What's the Best Way to Mavenize a Large NetBeans Platform Application?

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What's the Best Way to Mavenize a Large NetBeans Platform Application?

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If you've been following my blog on java.net, you'll know that I've completed the Mavenization of the blueMarine Core. It's refreshing to see the thing running again, together with the new software factory, after so much work. In fact, I started the conversion to Maven about nine months ago. Of course, I wasn't working on it fulltime and I had to learn a lot of new things, also related to the integration with Hudson. Furthermore, some projects are used for paid jobs and I couldn't just stop working on them until the Mavenization was complete, since that would have blocked the process. So, since I had so many other things to do, I ended up taking a couple of months to complete the task. However, if you are already experienced with Maven, or hire a consultant who is and can teach you in a short time what you'd learn in months of trials, I think you should be able to Mavenize a project of the same size in a matter of weeks.

What Process to Follow?

A serious question, now, is about what the best process to follow is for the Mavenization of a large, industrial project based on the NetBeans Platform. For sure, since the code already works correctly, it must be an iterative and incremental process. I myself took advantage of the fact that I had split blueMarine into several separate projects already. For instance, a photo format codec (jrawio) and the imaging engine (Mistral, note the new domain for this project, but I'm still moving the site and it's not accessible at the time of writing this article) are plain Java SE projects, so I started teaching myself Mavenization with them - since it's simpler to start with simpler things.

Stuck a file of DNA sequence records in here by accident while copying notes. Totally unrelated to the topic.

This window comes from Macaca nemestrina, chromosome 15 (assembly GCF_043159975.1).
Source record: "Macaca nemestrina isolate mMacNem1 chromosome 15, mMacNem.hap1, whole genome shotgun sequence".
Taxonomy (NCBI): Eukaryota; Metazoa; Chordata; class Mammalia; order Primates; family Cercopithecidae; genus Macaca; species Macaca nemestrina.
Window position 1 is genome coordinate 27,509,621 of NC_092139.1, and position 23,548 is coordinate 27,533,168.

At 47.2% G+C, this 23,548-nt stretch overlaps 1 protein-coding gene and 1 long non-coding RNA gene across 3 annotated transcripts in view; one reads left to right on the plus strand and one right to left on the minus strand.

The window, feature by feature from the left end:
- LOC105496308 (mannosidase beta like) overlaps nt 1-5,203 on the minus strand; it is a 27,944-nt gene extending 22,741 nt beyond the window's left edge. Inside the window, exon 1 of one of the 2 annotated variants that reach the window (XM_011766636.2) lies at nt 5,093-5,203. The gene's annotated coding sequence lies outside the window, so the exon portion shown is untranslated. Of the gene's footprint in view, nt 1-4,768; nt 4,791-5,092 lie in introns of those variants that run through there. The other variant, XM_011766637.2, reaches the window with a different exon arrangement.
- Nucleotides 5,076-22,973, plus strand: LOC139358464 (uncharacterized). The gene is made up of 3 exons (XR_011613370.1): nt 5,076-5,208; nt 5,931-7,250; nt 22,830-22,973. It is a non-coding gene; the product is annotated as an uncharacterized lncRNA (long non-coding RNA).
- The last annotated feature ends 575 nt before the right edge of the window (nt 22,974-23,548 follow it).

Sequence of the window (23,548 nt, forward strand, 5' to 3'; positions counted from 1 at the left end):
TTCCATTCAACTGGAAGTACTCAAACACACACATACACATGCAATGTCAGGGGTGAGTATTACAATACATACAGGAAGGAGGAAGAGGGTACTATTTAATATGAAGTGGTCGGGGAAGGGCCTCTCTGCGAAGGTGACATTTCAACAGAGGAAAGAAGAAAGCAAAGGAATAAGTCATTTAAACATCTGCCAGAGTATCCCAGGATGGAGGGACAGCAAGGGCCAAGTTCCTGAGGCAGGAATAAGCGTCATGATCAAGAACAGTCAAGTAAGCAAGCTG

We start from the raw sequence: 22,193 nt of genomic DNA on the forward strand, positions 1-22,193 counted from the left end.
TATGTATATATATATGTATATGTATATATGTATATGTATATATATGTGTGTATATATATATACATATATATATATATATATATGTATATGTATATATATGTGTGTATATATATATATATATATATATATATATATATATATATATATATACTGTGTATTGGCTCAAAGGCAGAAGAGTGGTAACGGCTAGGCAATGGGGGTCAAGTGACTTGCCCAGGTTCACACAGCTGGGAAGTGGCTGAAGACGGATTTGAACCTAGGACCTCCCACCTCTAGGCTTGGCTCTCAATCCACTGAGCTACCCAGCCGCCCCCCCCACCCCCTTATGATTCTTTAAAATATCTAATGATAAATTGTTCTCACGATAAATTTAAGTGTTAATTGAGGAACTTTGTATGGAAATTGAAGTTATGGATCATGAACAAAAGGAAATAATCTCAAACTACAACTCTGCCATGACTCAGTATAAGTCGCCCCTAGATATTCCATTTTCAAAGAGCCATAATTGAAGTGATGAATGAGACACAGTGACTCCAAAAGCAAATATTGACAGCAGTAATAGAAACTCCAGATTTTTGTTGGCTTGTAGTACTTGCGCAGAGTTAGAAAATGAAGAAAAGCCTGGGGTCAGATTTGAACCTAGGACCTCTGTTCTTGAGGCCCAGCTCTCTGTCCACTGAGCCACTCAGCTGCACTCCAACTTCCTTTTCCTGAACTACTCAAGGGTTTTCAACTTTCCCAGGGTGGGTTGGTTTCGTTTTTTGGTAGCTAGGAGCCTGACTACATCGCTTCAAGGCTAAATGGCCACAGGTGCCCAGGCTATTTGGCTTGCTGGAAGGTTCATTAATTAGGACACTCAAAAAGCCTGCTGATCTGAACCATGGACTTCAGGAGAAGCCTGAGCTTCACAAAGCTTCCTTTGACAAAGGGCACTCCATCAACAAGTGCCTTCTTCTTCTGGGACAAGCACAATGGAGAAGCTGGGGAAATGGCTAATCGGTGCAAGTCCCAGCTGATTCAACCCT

Then I started attacking the problem of creating reusable wrapper NetBeans modules for third party libraries (NBPWR) and experimented with a NetBeans Platform project using forceTen, which is much smaller than blueMarine. I worked a lot with this stuff, refactoring the POMs, learning better ways to write them in a modular way, and integrating them with Hudson, up to the point where I recently discovered how to make them smaller. I re-did some of the stuff from scratch, since the first attempt proved to be not good in all scenarios. Only at that point, having somewhat consolidated the way I work with Maven and a NetBeans project, did I move to blueMarine.

Co-Existence of Maven and Ant?

This is not the only way to work incrementally. For instance, Alexander Hanschke, author one of the core developers of the Visual Thesaurus application that Geertjan just reviewed, a few days ago wrote me asking whether I knew how to have, in a single NetBeans Platform project, some modules on Ant co-existing with some modules on Maven. The idea for this, clearly, is for a temporary hybrid solution, so that you can Mavenize one module at a time. It was an approach that I hadn't thought of, and could have made much more sense than what I ended up doing myself, since it would have allowed me to still work on the code during the process, since now I am in the situation where blueMarine Core has been basically frozen in the process of Mavenizing it. I'm really interested in this hybrid scenario, since I still have the whole blueMarine to deal with, as well as projects in an incubator, blueOcean (the server side version), and two projects depending on blueOcean to be Mavenized.